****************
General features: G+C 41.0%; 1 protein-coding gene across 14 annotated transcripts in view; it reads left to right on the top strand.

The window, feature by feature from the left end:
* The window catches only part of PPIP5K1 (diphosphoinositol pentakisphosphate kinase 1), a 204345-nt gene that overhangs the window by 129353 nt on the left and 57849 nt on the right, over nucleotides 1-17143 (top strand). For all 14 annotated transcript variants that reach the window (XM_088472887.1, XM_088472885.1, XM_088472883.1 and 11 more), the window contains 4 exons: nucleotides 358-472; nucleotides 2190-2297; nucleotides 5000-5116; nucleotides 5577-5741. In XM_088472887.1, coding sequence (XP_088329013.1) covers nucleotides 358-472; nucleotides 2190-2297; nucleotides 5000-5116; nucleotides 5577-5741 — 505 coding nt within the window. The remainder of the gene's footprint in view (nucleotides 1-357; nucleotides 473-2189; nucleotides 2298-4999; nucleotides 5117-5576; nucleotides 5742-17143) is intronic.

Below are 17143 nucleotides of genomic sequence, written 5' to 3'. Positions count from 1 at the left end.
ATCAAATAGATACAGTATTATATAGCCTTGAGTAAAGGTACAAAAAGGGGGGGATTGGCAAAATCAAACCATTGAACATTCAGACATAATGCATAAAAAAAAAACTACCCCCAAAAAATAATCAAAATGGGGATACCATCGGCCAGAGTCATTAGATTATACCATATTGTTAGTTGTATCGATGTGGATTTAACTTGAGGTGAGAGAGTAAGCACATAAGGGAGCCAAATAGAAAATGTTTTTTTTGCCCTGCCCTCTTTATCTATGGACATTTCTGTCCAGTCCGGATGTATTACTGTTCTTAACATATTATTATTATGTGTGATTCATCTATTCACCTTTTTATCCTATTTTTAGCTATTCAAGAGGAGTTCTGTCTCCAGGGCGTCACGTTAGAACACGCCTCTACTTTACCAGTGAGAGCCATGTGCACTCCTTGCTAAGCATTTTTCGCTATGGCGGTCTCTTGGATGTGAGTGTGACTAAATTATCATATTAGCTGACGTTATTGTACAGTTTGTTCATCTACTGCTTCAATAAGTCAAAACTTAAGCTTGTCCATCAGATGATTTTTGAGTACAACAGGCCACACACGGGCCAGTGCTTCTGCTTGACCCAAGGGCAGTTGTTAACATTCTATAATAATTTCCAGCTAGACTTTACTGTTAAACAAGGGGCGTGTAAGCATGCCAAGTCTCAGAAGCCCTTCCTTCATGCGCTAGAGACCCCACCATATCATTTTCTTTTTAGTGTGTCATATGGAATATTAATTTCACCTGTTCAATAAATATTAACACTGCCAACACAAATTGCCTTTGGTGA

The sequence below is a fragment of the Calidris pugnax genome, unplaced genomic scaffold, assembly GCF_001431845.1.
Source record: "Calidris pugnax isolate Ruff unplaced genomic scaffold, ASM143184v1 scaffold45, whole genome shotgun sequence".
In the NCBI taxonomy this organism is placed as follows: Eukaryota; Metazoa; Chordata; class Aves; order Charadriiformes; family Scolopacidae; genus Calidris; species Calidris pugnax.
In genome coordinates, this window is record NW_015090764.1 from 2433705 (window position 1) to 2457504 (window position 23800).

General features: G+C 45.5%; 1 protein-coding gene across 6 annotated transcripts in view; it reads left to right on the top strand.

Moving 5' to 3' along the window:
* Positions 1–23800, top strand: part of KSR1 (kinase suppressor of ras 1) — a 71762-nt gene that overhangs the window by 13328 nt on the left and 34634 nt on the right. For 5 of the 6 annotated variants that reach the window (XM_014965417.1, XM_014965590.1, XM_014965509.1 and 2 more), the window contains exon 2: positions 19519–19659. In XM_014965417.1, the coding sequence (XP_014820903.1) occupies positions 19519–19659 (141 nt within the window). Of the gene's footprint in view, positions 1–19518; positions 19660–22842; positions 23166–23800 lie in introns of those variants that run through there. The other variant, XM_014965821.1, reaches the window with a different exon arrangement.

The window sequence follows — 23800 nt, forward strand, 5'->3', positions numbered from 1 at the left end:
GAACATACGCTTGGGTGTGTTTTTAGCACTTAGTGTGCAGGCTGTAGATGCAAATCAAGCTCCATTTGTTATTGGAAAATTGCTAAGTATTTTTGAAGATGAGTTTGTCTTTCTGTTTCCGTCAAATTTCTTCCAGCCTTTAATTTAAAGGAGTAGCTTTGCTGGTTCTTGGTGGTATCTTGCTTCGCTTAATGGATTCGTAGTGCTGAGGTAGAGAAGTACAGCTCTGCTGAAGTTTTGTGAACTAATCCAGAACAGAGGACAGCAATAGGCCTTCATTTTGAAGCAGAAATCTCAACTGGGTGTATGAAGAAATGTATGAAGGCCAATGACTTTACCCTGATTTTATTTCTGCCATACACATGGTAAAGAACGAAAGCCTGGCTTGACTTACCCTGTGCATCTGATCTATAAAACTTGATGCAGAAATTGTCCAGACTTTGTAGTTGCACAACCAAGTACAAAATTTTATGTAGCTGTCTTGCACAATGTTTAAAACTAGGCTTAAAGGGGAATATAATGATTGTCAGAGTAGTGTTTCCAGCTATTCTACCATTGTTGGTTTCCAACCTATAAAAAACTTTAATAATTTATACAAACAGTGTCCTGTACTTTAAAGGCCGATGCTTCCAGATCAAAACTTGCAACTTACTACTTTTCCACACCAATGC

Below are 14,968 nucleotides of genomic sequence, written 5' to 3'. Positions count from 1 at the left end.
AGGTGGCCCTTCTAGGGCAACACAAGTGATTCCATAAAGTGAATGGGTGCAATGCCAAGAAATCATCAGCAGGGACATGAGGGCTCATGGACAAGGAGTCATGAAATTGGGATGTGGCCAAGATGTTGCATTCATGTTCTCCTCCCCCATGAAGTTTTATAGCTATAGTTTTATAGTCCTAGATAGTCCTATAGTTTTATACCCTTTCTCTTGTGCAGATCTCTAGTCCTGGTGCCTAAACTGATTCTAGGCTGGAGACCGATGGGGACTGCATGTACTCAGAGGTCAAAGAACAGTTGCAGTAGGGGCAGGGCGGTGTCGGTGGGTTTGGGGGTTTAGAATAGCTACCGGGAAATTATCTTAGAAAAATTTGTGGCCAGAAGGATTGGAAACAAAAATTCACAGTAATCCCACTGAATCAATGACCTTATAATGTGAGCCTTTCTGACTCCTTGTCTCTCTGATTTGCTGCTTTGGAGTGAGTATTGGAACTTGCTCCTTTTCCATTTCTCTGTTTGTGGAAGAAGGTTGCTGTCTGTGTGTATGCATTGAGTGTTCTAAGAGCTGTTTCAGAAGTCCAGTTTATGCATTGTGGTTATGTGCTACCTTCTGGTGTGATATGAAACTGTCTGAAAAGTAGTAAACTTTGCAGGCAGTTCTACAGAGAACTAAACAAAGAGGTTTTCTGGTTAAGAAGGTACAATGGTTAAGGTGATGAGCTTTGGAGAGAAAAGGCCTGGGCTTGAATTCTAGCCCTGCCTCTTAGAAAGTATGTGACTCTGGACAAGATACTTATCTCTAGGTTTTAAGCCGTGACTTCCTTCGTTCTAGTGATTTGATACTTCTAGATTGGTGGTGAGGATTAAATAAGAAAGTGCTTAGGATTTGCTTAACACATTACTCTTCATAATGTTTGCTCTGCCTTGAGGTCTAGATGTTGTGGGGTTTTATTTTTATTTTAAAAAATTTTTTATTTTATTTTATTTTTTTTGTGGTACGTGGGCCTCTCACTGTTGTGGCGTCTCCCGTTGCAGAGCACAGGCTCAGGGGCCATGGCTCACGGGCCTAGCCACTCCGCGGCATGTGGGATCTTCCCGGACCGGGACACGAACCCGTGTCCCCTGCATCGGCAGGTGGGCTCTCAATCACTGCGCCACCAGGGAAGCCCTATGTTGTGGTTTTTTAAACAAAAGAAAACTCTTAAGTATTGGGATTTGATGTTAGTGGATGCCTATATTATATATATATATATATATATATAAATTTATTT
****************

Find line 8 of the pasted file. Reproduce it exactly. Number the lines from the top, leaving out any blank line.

In the NCBI taxonomy this organism is placed as follows: Eukaryota; Metazoa; Chordata; class Aves; order Charadriiformes; family Scolopacidae; genus Calidris; species Calidris pugnax.